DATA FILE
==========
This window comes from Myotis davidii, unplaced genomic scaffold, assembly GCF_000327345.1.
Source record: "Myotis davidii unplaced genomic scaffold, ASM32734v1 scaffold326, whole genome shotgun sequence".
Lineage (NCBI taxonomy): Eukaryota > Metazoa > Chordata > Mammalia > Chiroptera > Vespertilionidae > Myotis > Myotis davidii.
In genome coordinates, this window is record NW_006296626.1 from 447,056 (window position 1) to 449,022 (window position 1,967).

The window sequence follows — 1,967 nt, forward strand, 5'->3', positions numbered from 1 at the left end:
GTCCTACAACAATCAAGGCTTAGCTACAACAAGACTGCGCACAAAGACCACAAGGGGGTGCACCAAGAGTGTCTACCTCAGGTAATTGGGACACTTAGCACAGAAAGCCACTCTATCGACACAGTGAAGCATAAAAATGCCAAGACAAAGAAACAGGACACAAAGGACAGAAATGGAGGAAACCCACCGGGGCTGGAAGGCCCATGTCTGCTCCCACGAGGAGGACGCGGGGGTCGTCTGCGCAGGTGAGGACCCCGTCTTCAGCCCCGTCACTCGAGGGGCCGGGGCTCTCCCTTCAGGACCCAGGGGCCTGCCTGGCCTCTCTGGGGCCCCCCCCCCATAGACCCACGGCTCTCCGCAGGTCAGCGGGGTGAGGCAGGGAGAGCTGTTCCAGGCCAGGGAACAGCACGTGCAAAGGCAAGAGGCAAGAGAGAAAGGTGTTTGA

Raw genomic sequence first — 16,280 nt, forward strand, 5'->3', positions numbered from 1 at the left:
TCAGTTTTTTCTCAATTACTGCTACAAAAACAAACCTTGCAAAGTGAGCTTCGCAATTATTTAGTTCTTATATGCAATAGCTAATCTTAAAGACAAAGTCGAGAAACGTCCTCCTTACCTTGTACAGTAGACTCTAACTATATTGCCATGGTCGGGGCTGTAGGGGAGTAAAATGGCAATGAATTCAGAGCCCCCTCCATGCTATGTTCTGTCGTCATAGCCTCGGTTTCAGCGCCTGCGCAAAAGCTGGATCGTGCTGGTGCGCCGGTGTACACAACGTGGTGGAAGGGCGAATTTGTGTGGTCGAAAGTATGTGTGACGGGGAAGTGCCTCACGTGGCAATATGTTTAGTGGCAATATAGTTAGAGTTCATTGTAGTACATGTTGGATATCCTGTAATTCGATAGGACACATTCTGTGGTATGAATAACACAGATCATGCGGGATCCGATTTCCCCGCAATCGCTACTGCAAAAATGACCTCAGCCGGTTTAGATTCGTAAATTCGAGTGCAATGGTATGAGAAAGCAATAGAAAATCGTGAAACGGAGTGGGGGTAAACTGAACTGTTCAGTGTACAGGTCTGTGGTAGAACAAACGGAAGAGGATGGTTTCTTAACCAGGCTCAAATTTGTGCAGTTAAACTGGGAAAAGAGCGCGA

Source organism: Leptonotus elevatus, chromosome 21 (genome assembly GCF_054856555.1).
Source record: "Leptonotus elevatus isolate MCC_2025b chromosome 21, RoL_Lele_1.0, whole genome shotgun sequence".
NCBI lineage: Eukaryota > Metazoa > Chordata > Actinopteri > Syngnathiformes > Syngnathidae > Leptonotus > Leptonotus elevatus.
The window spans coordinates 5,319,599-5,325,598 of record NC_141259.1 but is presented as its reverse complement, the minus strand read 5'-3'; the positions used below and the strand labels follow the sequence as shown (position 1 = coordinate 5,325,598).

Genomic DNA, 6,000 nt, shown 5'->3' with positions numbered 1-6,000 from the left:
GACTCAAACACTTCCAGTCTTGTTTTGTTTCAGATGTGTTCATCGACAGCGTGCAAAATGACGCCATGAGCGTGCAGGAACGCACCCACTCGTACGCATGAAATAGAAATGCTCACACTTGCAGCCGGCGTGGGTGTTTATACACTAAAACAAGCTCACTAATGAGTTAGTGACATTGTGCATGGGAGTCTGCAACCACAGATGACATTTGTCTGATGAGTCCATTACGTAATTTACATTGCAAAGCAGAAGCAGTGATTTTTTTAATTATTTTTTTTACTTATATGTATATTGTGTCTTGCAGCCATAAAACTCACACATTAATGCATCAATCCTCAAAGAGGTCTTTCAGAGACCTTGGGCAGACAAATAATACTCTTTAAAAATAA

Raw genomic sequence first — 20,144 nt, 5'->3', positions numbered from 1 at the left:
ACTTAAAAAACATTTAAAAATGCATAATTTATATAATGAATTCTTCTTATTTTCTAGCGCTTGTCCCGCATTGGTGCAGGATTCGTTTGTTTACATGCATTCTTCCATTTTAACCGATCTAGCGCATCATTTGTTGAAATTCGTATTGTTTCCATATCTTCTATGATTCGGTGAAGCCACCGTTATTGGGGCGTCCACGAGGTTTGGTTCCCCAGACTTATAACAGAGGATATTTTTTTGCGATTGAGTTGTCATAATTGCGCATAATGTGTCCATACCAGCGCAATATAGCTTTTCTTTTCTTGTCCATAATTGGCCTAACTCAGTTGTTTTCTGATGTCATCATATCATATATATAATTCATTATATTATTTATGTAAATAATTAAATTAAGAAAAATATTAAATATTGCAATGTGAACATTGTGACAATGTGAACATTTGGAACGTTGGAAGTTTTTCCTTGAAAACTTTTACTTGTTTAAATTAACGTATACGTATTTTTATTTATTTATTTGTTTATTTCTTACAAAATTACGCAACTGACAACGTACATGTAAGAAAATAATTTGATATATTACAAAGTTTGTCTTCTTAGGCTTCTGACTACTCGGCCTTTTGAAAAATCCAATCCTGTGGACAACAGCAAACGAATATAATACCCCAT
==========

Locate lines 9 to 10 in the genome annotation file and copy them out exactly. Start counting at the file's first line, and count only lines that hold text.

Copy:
Source organism: Leptonotus elevatus, chromosome 21 (genome assembly GCF_054856555.1).
Source record: "Leptonotus elevatus isolate MCC_2025b chromosome 21, RoL_Lele_1.0, whole genome shotgun sequence".